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I saw on a couple of daddy blogs that Lego has introduced a Lego set where the mother is working and the father is a stay-at-home-dad. Lego is getting a lot of positive respons for being so “progressive” – and I think it is awesome that they have done it.

But I am at the same time surprised how “a dad taking care of the kids” can be such a “groundbreaking” idea.

In a way it would have been cooler if the introduction of the “stay-at-home-dad-Lego-set” had not created any news at all. Like if an active parenting father was the most natural thing in the world. Because I think it is the most natural thing in the world to be an active father. And soon, hopefully, more people will think so too.

The fact that Lego is launching that stay-at-home-dad-set is perhaps a sign of how things are changing, like if the dad-lego-set is a small lego piece in a big puzzle to slowly change the perception of what it means to be a father.

It would not be the first time Lego has tried to push public opinion on gender-related issues.

In a letter to parents published in 1972 LEGO wrote:

“To Parents

The urge to create is equally strong in all children. Boys and girls.

It’s the imagination that counts. Not skill. You build whatever comes into your head, the way you want it. A bed or a truck. A dolls house or a spaceship.

A lot of boys like dolls houses. They’re more human than spaceships. A lot of girls prefer spaceships. They’re more exciting than dolls houses.

The most important thing is to put the right material in their hands and let them create whatever appeals to them.”


I would like to propose an alternative text:

“To Parents

The urge to connect with their parents is equally strong in all children. To connect with both Mum – and Dad.

It’s the love that counts. Not skill. You parent whatever way comes into your head, the way you want it. Put your child to bed. Pretend to be a truck. Play with a dolls house, teach them about spaceships.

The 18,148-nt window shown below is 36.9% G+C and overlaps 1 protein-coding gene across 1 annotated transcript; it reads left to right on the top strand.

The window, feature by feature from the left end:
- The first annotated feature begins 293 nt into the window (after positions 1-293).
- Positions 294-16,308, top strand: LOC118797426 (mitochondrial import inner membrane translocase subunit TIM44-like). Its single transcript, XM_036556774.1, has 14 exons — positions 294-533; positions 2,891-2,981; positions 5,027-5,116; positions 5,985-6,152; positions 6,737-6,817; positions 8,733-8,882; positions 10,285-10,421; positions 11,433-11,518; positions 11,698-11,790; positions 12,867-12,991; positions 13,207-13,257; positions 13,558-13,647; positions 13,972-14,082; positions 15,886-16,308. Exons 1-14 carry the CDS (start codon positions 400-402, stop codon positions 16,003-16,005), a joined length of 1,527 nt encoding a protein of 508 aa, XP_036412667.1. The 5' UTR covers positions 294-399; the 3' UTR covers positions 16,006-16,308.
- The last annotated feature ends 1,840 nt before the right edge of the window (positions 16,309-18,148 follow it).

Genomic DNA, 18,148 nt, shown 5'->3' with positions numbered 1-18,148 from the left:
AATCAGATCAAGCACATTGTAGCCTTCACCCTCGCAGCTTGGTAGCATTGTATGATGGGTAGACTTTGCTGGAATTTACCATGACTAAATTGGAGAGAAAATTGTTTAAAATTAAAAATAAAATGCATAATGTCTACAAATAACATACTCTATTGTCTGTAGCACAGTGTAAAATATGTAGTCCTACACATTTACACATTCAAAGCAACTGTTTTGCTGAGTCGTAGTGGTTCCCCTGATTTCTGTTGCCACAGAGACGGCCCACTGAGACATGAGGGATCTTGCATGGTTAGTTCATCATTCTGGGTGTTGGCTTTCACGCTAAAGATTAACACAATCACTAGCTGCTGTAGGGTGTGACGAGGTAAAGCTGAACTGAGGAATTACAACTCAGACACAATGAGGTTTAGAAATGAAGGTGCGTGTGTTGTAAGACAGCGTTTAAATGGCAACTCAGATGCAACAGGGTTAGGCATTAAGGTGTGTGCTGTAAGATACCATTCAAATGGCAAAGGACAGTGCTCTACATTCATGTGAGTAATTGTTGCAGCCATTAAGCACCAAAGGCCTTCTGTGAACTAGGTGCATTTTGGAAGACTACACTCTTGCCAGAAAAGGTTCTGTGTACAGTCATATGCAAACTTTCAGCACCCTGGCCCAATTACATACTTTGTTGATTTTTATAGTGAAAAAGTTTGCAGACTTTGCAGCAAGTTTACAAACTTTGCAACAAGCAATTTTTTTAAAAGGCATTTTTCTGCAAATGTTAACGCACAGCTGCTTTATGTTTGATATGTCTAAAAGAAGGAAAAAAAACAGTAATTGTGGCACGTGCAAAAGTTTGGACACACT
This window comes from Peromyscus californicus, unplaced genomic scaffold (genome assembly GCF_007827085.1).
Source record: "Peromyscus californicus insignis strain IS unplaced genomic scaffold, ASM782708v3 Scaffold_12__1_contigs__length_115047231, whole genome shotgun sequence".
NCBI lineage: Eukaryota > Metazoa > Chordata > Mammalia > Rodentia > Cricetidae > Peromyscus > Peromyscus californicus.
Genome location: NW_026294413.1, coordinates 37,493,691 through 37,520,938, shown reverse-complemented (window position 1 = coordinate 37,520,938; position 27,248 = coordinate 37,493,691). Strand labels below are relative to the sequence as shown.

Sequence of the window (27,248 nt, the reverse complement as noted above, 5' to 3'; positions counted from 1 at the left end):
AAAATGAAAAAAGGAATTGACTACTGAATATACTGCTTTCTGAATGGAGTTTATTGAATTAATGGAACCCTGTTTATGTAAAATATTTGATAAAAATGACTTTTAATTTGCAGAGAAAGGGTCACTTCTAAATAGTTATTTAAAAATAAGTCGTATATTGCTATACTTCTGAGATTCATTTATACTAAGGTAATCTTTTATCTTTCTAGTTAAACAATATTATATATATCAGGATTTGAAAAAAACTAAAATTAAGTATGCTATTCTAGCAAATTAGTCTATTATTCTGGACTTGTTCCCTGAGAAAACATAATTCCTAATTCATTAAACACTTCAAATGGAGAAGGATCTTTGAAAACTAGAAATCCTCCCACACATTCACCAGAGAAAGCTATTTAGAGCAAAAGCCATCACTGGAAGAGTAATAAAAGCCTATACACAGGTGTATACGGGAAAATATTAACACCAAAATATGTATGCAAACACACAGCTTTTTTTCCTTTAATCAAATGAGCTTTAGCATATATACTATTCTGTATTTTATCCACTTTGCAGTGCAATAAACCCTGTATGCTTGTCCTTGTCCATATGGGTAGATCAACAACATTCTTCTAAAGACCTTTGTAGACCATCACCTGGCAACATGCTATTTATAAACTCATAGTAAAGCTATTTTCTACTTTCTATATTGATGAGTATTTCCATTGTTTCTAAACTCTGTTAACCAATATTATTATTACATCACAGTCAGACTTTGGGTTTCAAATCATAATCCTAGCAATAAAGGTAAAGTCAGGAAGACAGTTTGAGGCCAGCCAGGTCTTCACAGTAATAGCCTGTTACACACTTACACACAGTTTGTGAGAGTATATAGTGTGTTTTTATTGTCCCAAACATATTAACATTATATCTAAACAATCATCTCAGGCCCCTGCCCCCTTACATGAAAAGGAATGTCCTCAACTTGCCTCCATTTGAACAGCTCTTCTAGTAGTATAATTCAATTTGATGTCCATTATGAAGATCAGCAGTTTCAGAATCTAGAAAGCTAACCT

A lot of dads like to play with doll houses. They’re more human than spaceships. A lot of mums prefer to teach about spaceships. They’re more exciting than dolls houses.

The most important things is to put in the right amount of time with them, to lead, teach and inspire them to believe that they can create what ever appeals to them.”

Lego is a made-up word created by combining the two danish words for “play” and “learn”, and it is really an amazing tool to inspire creativity. I grew up on Lego and spent hundreds and hundreds of hours alone (or with my brothers) building with those small, plastic bricks. I am absolutely sure that Lego helped me develop my creative skills.

But I am equally convinced that playing alone with Lego was not the most important thing that triggered my creativity.

It was things like my dad tying a rope behind the car so that we could hold on to the rope while he would drive on snowy country roads as a make-shift and flat ski-lift. Or my mother teaching us to bake, or our parents letting us pretend to be fire-fighters who would use small water-spray-bottles to put out the egg-cartons that they had set alight in our fire-place.

Children develop their creativity by exploring, being curious and imagining – but this creative development can be multiplied by the right support from their parents. And the number one tool to develop a child in any possible manner is the tool called TIME.

Dads playing with their kids is not “cute”, “sweet” or “endearing” – it is “essential”.

Make sure you put in the time needed to do it.



Fredrik Haren

A blog about the magic of fatherhood and paternity leave. Written by Fredrik Haren, professional speaker and author who is now on semi-paternity leave with his three children.

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